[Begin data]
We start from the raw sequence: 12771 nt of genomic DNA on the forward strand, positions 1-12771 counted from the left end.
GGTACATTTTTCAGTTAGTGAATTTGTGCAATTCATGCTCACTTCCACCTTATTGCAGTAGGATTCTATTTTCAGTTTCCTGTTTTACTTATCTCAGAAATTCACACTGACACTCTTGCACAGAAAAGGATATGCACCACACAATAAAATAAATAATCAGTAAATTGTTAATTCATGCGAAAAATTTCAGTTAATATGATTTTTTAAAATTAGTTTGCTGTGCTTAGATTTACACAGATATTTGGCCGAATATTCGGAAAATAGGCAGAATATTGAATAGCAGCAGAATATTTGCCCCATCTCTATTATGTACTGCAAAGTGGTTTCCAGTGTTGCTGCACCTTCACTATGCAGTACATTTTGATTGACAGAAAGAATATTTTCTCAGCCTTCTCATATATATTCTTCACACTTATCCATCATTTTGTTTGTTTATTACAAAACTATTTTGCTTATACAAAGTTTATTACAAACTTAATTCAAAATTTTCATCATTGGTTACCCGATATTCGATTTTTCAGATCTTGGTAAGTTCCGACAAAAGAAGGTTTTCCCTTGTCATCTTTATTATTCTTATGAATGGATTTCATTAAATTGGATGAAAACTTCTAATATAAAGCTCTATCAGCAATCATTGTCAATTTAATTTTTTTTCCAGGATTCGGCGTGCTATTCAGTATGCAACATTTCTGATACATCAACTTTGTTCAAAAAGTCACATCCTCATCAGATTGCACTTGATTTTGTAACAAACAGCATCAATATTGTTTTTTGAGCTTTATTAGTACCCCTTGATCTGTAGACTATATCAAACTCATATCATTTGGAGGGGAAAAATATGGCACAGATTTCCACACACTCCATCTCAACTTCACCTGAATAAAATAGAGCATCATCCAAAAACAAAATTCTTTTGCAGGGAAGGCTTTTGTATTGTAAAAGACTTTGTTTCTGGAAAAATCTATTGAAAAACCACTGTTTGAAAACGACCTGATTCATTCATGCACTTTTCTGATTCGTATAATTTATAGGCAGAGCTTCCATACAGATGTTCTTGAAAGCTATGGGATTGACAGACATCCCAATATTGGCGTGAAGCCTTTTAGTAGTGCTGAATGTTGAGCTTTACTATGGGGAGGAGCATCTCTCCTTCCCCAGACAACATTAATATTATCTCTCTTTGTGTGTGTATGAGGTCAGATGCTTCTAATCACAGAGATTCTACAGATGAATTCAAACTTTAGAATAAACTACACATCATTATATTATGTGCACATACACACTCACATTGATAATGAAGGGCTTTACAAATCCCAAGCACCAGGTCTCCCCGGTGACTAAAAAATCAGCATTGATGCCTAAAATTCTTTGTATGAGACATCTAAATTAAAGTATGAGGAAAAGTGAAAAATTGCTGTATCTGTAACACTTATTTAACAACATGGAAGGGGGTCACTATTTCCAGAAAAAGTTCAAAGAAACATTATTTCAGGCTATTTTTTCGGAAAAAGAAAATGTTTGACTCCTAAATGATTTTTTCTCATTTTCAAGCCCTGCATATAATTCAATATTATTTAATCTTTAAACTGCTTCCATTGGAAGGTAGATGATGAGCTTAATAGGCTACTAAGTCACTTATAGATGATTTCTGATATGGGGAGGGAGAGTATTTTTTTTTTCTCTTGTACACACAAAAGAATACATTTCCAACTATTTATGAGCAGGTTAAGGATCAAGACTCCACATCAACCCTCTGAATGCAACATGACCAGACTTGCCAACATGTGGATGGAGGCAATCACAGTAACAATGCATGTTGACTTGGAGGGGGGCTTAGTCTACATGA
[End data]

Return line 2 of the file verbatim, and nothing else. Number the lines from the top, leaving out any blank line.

GGTACATTTTTCAGTTAGTGAATTTGTGCAATTCATGCTCACTTCCACCTTATTGCAGTAGGATTCTATTTTCAGTTTCCTGTTTTACTTATCTCAGAAATTCACACTGACACTCTTGCACAGAAAAGGATATGCACCACACAATAAAATAAATAATCAGTAAATTGTTAATTCATGCGAAAAATTTCAGTTAATATGATTTTTTAAAATTAGTTTGCTGTGCTTAGATTTACACAGATATTTGGCCGAATATTCGGAAAATAGGCAGAATATTGAATAGCAGCAGAATATTTGCCCCATCTCTATTATGTACTGCAAAGTGGTTTCCAGTGTTGCTGCACCTTCACTATGCAGTACATTTTGATTGACAGAAAGAATATTTTCTCAGCCTTCTCATATATATTCTTCACACTTATCCATCATTTTGTTTGTTTATTACAAAACTATTTTGCTTATACAAAGTTTATTACAAACTTAATTCAAAATTTTCATCATTGGTTACCCGATATTCGATTTTTCAGATCTTGGTAAGTTCCGACAAAAGAAGGTTTTCCCTTGTCATCTTTATTATTCTTATGAATGGATTTCATTAAATTGGATGAAAACTTCTAATATAAAGCTCTATCAGCAATCATTGTCAATTTAATTTTTTTTCCAGGATTCGGCGTGCTATTCAGTATGCAACATTTCTGATACATCAACTTTGTTCAAAAAGTCACATCCTCATCAGATTGCACTTGATTTTGTAACAAACAGCATCAATATTGTTTTTTGAGCTTTATTAGTACCCCTTGATCTGTAGACTATATCAAACTCATATCATTTGGAGGGGAAAAATATGGCACAGATTTCCACACACTCCATCTCAACTTCACCTGAATAAAATAGAGCATCATCCAAAAACAAAATTCTTTTGCAGGGAAGGCTTTTGTATTGTAAAAGACTTTGTTTCTGGAAAAATCTATTGAAAAACCACTGTTTGAAAACGACCTGATTCATTCATGCACTTTTCTGATTCGTATAATTTATAGGCAGAGCTTCCATACAGATGTTCTTGAAAGCTATGGGATTGACAGACATCCCAATATTGGCGTGAAGCCTTTTAGTAGTGCTGAATGTTGAGCTTTACTATGGGGAGGAGCATCTCTCCTTCCCCAGACAACATTAATATTATCTCTCTTTGTGTGTGTATGAGGTCAGATGCTTCTAATCACAGAGATTCTACAGATGAATTCAAACTTTAGAATAAACTACACATCATTATATTATGTGCACATACACACTCACATTGATAATGAAGGGCTTTACAAATCCCAAGCACCAGGTCTCCCCGGTGACTAAAAAATCAGCATTGATGCCTAAAATTCTTTGTATGAGACATCTAAATTAAAGTATGAGGAAAAGTGAAAAATTGCTGTATCTGTAACACTTATTTAACAACATGGAAGGGGGTCACTATTTCCAGAAAAAGTTCAAAGAAACATTATTTCAGGCTATTTTTTCGGAAAAAGAAAATGTTTGACTCCTAAATGATTTTTTCTCATTTTCAAGCCCTGCATATAATTCAATATTATTTAATCTTTAAACTGCTTCCATTGGAAGGTAGATGATGAGCTTAATAGGCTACTAAGTCACTTATAGATGATTTCTGATATGGGGAGGGAGAGTATTTTTTTTTTCTCTTGTACACACAAAAGAATACATTTCCAACTATTTATGAGCAGGTTAAGGATCAAGACTCCACATCAACCCTCTGAATGCAACATGACCAGACTTGCCAACATGTGGATGGAGGCAATCACAGTAACAATGCATGTTGACTTGGAGGGGGGCTTAGTCTACATGA